Tech Savvy Girl Scout Criticized for Her Innovative, Online Cookie Ordering
(photograph by Tyler Keehn Cleveland — talented millennial photographer!)
“The Cookie Crumbles: By banning online sales, are the Girl Scouts failing our daughters?” reads more like materials for The Daily Show than Newsweek. In short, an innovative Girl Scout from Asheville, North Carolina solicited her dad’s help to market her cookies locally online and create an online ordering system; her goal was to raise enough money for her entire troop of first-time scouts to attend Girl Scout Camp this summer. What a great idea! I’d have trouble saying no to her sells pitch too. She even has her own Facebook group! (I joined!) I wonder if she’s interested in work with an awesome social media company…
(Wild pictured mid-sales pitch). However, other scout parents called the move unfair and in violation of Girl Scout’s no online sales policy. Wild and her Dad set up their site to only take orders online from local people, so Wild could deliver and sell the cookies in person. From looking at their site, I’m not sure what would happen if I tried to order as an out-of-towner. [Full disclosure: I was a Girl Scout for 5+ years and had complaints about my own zealous efforts to sell cookies. However, in my case the complaining girl was told she’d better learn to keep up “if she wanted to be successful in life.” For what it’s worth, we’ve both turned out alright.] I do understand the rule interpretation in the Freeborn’s situation is splitting a hair, and I get how parents could be miffed. I don’t know any parent that likes to see their own child’s efforts outdone, particularly if they feel rule bending/breaking was used in the process.
Beyond the gray area of the Freeborns’ experience, what a missed opportunity for the Girl Scout program! The digital natives engaged through scouting probably have more tech savvy than the national leadership team, which is unfortunate. Newsweek’s article explained,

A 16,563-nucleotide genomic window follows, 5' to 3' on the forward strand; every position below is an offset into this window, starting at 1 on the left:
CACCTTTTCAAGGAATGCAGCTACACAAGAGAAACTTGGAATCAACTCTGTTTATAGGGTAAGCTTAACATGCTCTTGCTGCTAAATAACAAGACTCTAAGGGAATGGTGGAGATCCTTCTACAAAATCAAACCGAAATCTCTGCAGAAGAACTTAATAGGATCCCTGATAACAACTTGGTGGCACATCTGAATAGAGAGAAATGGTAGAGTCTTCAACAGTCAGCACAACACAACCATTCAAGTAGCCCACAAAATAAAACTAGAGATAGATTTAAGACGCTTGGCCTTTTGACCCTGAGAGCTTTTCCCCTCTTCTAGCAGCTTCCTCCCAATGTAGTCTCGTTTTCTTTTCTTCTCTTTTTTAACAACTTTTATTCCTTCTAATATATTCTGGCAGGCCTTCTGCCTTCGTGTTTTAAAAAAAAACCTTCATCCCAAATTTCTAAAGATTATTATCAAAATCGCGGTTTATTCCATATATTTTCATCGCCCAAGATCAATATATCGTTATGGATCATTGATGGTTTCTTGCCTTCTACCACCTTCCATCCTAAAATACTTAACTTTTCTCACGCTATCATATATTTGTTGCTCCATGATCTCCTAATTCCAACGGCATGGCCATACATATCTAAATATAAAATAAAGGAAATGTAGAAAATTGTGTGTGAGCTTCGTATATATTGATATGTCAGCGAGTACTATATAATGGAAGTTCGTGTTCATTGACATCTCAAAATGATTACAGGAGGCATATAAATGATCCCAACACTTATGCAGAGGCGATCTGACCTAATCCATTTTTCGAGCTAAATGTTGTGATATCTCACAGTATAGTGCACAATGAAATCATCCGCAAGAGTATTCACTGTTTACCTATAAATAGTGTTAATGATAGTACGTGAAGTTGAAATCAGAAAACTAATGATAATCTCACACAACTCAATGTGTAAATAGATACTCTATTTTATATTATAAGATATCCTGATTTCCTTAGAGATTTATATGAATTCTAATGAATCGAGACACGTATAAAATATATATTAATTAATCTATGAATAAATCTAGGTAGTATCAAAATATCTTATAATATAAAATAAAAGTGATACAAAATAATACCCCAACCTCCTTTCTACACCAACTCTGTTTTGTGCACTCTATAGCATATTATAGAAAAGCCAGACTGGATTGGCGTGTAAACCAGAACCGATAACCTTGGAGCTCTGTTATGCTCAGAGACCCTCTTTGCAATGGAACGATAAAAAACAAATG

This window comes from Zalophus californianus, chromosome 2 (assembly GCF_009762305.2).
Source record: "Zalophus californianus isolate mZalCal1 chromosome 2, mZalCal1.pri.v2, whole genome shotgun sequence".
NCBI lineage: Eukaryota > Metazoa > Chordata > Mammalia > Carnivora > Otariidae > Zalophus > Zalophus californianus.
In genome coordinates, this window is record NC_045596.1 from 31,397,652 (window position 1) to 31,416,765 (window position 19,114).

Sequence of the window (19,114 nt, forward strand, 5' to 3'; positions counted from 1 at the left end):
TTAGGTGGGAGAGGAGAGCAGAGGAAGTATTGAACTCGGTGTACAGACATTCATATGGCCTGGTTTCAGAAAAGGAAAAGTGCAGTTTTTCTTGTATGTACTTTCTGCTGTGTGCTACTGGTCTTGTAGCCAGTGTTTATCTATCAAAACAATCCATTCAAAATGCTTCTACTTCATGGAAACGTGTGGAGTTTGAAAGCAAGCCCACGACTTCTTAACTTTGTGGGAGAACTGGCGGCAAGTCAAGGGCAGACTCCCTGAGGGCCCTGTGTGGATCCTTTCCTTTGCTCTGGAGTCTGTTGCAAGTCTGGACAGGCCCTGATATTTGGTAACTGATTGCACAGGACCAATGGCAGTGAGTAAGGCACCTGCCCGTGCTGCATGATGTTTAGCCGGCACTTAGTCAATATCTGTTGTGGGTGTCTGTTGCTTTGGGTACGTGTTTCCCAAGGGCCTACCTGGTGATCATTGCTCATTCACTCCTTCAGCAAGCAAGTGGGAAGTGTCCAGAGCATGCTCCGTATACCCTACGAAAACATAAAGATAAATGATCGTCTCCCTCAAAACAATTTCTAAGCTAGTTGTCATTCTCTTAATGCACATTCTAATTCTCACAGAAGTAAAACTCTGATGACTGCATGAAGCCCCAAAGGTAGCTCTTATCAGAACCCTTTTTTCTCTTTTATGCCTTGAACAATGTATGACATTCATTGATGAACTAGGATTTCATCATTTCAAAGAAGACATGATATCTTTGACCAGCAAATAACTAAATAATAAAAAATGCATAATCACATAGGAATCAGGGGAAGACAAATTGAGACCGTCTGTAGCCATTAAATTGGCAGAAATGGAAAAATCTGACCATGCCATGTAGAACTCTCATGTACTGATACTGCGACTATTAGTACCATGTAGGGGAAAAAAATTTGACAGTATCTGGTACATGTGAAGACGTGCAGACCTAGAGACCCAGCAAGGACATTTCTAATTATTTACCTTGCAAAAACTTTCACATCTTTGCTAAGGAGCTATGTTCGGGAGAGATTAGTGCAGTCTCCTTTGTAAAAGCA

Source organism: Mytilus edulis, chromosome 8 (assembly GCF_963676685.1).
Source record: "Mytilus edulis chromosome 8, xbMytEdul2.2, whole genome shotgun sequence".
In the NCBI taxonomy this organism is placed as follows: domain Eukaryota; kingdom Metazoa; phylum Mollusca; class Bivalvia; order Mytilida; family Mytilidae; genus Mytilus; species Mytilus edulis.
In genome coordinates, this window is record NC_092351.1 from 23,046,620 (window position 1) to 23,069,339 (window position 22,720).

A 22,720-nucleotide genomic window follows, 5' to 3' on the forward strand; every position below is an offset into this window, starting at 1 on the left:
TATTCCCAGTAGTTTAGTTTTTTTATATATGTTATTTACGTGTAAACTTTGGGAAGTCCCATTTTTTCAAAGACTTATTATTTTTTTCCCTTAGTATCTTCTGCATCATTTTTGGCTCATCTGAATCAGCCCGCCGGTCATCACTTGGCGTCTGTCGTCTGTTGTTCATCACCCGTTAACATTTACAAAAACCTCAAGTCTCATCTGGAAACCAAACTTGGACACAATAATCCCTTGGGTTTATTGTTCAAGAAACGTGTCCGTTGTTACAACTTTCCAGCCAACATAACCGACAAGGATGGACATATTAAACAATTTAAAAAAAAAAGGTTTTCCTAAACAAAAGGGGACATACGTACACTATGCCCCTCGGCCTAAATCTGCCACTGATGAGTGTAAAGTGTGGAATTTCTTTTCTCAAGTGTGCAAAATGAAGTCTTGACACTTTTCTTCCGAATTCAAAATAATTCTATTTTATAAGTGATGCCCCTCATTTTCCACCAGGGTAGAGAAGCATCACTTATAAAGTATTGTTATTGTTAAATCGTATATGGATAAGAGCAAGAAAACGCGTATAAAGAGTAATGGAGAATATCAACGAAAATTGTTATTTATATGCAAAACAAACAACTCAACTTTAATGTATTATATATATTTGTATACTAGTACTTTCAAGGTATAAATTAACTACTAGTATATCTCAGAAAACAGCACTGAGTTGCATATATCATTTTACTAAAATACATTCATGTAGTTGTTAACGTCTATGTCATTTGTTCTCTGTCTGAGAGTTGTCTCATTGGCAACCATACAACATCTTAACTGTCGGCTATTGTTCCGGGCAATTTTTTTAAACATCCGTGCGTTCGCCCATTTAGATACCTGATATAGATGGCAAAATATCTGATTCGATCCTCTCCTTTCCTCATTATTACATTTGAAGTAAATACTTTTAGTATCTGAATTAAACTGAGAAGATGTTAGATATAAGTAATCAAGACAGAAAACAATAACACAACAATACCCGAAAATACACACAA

“That message isn’t lost on the national Girl Scouts association, but the group’s digital strategy seems confused and behind the times. Michelle Tompkins, a spokeswoman, says, “Girl Scouts of the USA is not shunning the Internet … though we still have to figure out how to do this.” Tompkins notes that the marketing of cookies is allowed online, but sales are still verboten. She also highlighted a few other online advances, including the recent creation of a Thin Mints Facebook page and the registering of girlscoutcookies.org, a Web site with information on how to buy cookies from local troops.
On the girls’ level, few of the badges that scouts can earn involve technology, and of those that do, the requirements are paltry: the “Computer Smarts” requirement for young girls (or “Brownies”) only requires that they visit three Web sites. For older girls, the CyberGirl Scout badge is earned in part by sending an e-mail. “These skills are at a level I’m sure many girls can already surpass,” says Andrea Matwyshyn, a colleague of Fader’s at Wharton.”
I hope that the organization will continue to improve itself and raise online expectations to meet the competency and demand of their digitally literate scouts. Girl Scouts is in a unique role to teach a huge number of young girls the ins and outs of digital citizenship, online sales and entrepreneurship; I hope the organization will choose to seize the opportunity!
Entry filed under: Digital Citizenship, Doing Good, Kids, News, Online Tools, Opportunities, Social Media, Social Networks, Technology, Youth. Tags: Digital Natives, Girl Scout Cookies, Girl Scouts, Newsweek, order girl scout cookies, Wild Freeborn.